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July 11, 2016

Tips to Get Recruited for Sailing

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Not all colleges have sailing, and, due to the lack of intensive knowledge, it can be hard to be recruited. With that said, if you want to pursue sailing in college, here are some recruitment tips to help you through the process:

    • Some colleges do not have a varsity team, some just have club teams, but there is a small difference between the two. Some great coaches might be coaching a club team so don’t be shut off to that opportunity.
    • There are no divisions. All teams, whether student-led or a fully funded program, compete at the same level.
    • There are no scholarships. Ask the coaches or student leaders if they have a pull on admissions because that can help you judge if the school is a possibility for you. Sailing isn’t like other college sports. Some varsity teams, club teams as well, might have pull on admissions and some might have very little.
  • When trying to be noticed by coaches:
      • Attend invites and international showcases. These are the big leagues. You want to attend these to get noticed. Sailing is a huge financial investment. With that said, if it is not possible to attend a private school where sailing is big or you cannot join a year round development program, then aim to attend as many regattas as possible.You want to prioritize and lean more towards the big ones, so that you have a better chance of being looked at.
      • Participate in summer regionals and in spring/fall season. Summer regionals are summer based leagues focused around regional sailing. For example, the Southern Massachusetts Sailing Association (SMSA) is the league for the South Shore of Massachusetts.
    • All events and levels of sailing are technically youth amateur, meaning they have a hard age cut off. As a result, you need to get noticed before you age out of the amateur/youth circuit (meaning you need to still be 18 before a certain date). Therefore, try to be noticed early on and connect with coaches.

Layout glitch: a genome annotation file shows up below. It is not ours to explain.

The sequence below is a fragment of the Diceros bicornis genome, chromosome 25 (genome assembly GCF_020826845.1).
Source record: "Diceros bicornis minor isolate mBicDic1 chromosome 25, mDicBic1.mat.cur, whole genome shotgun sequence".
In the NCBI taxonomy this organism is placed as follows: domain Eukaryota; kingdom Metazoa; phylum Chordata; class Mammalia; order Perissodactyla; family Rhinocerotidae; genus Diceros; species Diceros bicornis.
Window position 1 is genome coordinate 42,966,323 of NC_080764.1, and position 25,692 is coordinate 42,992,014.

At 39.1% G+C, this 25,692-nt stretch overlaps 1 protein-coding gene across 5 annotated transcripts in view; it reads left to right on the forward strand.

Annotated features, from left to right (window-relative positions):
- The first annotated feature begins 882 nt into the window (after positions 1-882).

• However, some sailing teams do not have coaches. That does not mean that they don’t recruit, and, as a result, your college sailing can be an excellent opportunity for student leadership. Therefore, when you go visit, interact with team leaders to see what it’s like to be one.
    • Make a detailed sailing resume. Include every regatta, camp, or even coaching experience. Add detail to each part, such as your finishing place or who you were coached by.
    • Show them that you are able to win. Showing that you win while sailing is always a plus, but winning in another sport shows them that you succeed outside of sailing as well.
    • If you have never sailed before, you still have potential. You might offer something else that they are looking for, something that can set you apart from others.
  • Make sure that you chose the school for the academics and campus-life too. Think of your major, the size of the school, and your fit in that program, and see if it will be a good fit. Make sure that the school is compatible to you and your needs. If you are a happy student, then you will be a happy athlete. Coaches want you to bring that positive energy which is needed for the sport.